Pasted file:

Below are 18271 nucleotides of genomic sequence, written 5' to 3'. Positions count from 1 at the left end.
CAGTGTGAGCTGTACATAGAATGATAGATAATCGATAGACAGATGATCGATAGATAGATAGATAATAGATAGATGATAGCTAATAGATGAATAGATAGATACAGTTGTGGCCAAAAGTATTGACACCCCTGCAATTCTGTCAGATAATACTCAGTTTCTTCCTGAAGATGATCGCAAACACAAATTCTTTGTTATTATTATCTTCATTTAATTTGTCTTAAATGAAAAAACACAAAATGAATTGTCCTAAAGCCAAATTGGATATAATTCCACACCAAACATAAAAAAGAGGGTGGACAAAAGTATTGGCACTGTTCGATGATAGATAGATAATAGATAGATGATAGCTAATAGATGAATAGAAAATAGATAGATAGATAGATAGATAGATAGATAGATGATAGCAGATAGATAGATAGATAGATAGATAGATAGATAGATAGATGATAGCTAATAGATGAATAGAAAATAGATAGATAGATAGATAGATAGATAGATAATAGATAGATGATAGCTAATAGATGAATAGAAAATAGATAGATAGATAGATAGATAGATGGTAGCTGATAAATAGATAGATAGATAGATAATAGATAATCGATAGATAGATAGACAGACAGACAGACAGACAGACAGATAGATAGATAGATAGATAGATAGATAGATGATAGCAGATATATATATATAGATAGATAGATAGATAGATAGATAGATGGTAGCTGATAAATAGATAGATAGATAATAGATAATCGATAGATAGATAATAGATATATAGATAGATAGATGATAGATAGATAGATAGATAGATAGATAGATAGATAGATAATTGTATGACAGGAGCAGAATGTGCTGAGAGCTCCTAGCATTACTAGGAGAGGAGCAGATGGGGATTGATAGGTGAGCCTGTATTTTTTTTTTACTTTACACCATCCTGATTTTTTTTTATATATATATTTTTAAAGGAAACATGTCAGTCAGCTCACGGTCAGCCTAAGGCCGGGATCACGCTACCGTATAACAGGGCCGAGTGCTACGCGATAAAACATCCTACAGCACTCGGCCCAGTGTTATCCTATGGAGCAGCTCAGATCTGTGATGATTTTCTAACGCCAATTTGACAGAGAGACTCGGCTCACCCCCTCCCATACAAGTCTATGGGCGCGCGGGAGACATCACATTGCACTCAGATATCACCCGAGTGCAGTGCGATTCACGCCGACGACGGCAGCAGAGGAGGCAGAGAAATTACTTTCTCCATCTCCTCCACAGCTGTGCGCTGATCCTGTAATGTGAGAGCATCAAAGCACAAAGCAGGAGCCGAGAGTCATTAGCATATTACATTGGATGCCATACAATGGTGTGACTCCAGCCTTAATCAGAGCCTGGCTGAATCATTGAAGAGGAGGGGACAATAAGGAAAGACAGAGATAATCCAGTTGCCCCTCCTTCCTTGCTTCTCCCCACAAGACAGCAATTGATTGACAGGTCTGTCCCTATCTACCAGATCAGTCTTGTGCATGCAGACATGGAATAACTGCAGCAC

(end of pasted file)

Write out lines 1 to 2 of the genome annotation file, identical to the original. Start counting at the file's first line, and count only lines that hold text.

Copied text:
Below are 18271 nucleotides of genomic sequence, written 5' to 3'. Positions count from 1 at the left end.
CAGTGTGAGCTGTACATAGAATGATAGATAATCGATAGACAGATGATCGATAGATAGATAGATAATAGATAGATGATAGCTAATAGATGAATAGATAGATACAGTTGTGGCCAAAAGTATTGACACCCCTGCAATTCTGTCAGATAATACTCAGTTTCTTCCTGAAGATGATCGCAAACACAAATTCTTTGTTATTATTATCTTCATTTAATTTGTCTTAAATGAAAAAACACAAAATGAATTGTCCTAAAGCCAAATTGGATATAATTCCACACCAAACATAAAAAAGAGGGTGGACAAAAGTATTGGCACTGTTCGATGATAGATAGATAATAGATAGATGATAGCTAATAGATGAATAGAAAATAGATAGATAGATAGATAGATAGATAGATAGATGATAGCAGATAGATAGATAGATAGATAGATAGATAGATAGATAGATGATAGCTAATAGATGAATAGAAAATAGATAGATAGATAGATAGATAGATAGATAATAGATAGATGATAGCTAATAGATGAATAGAAAATAGATAGATAGATAGATAGATAGATGGTAGCTGATAAATAGATAGATAGATAGATAATAGATAATCGATAGATAGATAGACAGACAGACAGACAGACAGACAGATAGATAGATAGATAGATAGATAGATAGATGATAGCAGATATATATATATAGATAGATAGATAGATAGATAGATAGATGGTAGCTGATAAATAGATAGATAGATAATAGATAATCGATAGATAGATAATAGATATATAGATAGATAGATGATAGATAGATAGATAGATAGATAGATAGATAGATAGATAATTGTATGACAGGAGCAGAATGTGCTGAGAGCTCCTAGCATTACTAGGAGAGGAGCAGATGGGGATTGATAGGTGAGCCTGTATTTTTTTTTTACTTTACACCATCCTGATTTTTTTTTATATATATATTTTTAAAGGAAACATGTCAGTCAGCTCACGGTCAGCCTAAGGCCGGGATCACGCTACCGTATAACAGGGCCGAGTGCTACGCGATAAAACATCCTACAGCACTCGGCCCAGTGTTATCCTATGGAGCAGCTCAGATCTGTGATGATTTTCTAACGCCAATTTGACAGAGAGACTCGGCTCACCCCCTCCCATACAAGTCTATGGGCGCGCGGGAGACATCACATTGCACTCAGATATCACCCGAGTGCAGTGCGATTCACGCCGACGACGGCAGCAGAGGAGGCAGAGAAATTACTTTCTCCATCTCCTCCACAGCTGTGCGCTGATCCTGTAATGTGAGAGCATCAAAGCACAAAGCAGGAGCCGAGAGTCATTAGCATATTACATTGGATGCCATACAATGGTGTGACTCCAGCCTTAATCAGAGCCTGGCTGAATCATTGAAGAGGAGGGGACAATAAGGAAAGACAGAGATAATCCAGTTGCCCCTCCTTCCTTGCTTCTCCCCACAAGACAGCAATTGATTGACAGGTCTGTCCCTATCTACCAGATCAGTCTTGTGCATGCAGACATGGAATAACTGCAGCAC